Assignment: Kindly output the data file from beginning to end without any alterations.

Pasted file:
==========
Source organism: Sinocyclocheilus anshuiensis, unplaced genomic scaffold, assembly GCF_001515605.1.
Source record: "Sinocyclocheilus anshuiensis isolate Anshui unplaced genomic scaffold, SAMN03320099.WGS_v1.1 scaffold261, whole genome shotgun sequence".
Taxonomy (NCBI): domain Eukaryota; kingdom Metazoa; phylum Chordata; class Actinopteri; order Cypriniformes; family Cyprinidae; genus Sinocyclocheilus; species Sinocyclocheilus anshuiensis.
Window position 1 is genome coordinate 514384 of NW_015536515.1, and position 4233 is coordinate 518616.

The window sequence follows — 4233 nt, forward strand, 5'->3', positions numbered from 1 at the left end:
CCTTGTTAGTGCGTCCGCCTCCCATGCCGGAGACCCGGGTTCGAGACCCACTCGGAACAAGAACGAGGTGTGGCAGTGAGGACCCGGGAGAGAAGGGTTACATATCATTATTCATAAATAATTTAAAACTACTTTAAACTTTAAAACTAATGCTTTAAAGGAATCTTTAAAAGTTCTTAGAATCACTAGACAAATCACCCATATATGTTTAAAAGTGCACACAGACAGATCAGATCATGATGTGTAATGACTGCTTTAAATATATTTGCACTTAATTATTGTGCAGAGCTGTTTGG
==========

Source organism: Sinocyclocheilus anshuiensis, unplaced genomic scaffold, assembly GCF_001515605.1.
Source record: "Sinocyclocheilus anshuiensis isolate Anshui unplaced genomic scaffold, SAMN03320099.WGS_v1.1 scaffold261, whole genome shotgun sequence".
Taxonomy (NCBI): domain Eukaryota; kingdom Metazoa; phylum Chordata; class Actinopteri; order Cypriniformes; family Cyprinidae; genus Sinocyclocheilus; species Sinocyclocheilus anshuiensis.
Window position 1 is genome coordinate 514384 of NW_015536515.1, and position 4233 is coordinate 518616.

The window sequence follows — 4233 nt, forward strand, 5'->3', positions numbered from 1 at the left end:
CCTTGTTAGTGCGTCCGCCTCCCATGCCGGAGACCCGGGTTCGAGACCCACTCGGAACAAGAACGAGGTGTGGCAGTGAGGACCCGGGAGAGAAGGGTTACATATCATTATTCATAAATAATTTAAAACTACTTTAAACTTTAAAACTAATGCTTTAAAGGAATCTTTAAAAGTTCTTAGAATCACTAGACAAATCACCCATATATGTTTAAAAGTGCACACAGACAGATCAGATCATGATGTGTAATGACTGCTTTAAATATATTTGCACTTAATTATTGTGCAGAGCTGTTTGG